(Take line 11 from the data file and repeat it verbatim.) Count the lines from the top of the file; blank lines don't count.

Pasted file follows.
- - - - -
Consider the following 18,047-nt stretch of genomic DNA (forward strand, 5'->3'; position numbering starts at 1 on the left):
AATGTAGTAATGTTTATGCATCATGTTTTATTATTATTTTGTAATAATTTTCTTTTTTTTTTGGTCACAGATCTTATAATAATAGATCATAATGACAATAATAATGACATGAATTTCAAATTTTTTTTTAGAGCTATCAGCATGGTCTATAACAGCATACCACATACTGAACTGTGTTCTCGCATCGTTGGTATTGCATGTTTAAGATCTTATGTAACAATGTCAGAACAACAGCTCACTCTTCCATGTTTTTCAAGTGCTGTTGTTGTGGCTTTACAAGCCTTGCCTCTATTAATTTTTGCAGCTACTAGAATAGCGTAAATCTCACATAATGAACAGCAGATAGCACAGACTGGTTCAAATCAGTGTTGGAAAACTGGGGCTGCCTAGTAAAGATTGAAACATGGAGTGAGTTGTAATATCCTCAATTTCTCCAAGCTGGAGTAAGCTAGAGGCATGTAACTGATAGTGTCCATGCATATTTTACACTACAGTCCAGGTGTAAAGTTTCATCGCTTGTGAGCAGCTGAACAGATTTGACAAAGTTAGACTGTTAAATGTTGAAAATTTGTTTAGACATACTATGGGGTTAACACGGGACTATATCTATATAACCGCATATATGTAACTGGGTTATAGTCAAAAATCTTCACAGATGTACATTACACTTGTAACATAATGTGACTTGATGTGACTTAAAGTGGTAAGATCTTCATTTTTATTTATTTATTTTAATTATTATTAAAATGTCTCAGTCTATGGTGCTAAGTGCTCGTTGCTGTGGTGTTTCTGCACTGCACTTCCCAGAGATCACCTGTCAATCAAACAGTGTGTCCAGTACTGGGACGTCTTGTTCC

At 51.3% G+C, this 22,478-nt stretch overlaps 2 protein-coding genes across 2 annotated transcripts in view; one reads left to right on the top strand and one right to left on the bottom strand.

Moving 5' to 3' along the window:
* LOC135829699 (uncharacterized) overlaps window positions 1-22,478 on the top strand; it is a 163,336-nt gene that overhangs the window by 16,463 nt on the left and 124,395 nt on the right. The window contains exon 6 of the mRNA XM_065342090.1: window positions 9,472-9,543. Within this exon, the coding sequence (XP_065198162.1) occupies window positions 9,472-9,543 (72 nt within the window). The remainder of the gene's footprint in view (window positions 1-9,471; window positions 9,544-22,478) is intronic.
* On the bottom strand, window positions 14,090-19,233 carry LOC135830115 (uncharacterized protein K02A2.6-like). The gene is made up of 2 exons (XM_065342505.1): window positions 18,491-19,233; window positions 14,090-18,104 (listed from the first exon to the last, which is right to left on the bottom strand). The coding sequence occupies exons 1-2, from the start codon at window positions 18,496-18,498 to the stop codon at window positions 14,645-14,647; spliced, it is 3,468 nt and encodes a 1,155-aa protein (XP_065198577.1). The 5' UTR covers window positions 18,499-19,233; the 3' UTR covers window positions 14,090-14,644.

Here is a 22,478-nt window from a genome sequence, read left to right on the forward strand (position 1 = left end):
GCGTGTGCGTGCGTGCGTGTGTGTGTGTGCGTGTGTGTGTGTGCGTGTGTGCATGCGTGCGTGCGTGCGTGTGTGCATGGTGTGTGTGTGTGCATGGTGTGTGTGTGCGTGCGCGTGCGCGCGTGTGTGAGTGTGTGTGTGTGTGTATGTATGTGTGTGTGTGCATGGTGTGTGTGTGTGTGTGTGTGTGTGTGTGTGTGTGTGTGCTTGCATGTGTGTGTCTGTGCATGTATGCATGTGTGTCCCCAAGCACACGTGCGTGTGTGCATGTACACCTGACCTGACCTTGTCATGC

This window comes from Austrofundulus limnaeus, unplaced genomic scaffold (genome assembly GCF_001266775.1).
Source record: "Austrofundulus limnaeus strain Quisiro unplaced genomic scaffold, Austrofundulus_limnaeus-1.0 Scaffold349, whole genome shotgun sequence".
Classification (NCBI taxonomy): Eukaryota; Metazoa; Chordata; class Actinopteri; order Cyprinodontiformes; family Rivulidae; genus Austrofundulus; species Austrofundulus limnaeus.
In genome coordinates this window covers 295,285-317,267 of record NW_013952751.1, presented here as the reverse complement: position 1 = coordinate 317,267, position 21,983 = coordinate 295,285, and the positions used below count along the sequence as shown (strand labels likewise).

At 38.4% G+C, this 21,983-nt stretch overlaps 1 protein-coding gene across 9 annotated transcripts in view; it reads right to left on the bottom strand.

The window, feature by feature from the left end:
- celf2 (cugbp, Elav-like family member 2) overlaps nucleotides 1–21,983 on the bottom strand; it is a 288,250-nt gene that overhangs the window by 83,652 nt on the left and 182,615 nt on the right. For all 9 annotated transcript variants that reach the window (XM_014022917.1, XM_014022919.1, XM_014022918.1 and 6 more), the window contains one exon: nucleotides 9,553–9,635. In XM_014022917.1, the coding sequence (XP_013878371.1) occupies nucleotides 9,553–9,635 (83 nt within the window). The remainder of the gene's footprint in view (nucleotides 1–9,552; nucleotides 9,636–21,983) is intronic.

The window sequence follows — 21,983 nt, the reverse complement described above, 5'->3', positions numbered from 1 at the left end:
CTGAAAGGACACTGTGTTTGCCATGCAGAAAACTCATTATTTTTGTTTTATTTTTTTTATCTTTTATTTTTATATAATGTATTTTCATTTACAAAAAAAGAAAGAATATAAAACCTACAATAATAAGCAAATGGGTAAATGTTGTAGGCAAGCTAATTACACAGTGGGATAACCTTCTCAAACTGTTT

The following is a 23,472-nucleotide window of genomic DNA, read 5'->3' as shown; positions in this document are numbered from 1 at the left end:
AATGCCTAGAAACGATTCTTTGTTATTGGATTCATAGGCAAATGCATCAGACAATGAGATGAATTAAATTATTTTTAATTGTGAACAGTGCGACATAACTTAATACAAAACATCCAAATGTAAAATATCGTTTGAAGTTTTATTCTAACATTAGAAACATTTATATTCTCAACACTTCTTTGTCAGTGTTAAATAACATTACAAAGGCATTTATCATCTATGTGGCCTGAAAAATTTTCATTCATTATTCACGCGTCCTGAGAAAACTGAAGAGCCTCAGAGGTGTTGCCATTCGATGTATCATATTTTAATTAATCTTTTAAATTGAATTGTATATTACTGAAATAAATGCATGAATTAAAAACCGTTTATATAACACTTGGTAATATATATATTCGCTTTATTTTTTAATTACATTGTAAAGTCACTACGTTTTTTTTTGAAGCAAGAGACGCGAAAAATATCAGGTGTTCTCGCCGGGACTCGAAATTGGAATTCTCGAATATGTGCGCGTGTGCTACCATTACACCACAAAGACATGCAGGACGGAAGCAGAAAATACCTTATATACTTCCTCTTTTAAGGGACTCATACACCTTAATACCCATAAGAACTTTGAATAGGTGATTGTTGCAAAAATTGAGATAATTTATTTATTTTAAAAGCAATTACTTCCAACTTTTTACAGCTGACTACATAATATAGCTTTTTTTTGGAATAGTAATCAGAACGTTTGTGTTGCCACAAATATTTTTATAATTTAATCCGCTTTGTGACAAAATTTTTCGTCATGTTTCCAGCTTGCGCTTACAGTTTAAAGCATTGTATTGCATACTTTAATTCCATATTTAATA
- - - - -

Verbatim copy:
Classification (NCBI taxonomy): Eukaryota; Metazoa; Chordata; class Actinopteri; order Cyprinodontiformes; family Rivulidae; genus Austrofundulus; species Austrofundulus limnaeus.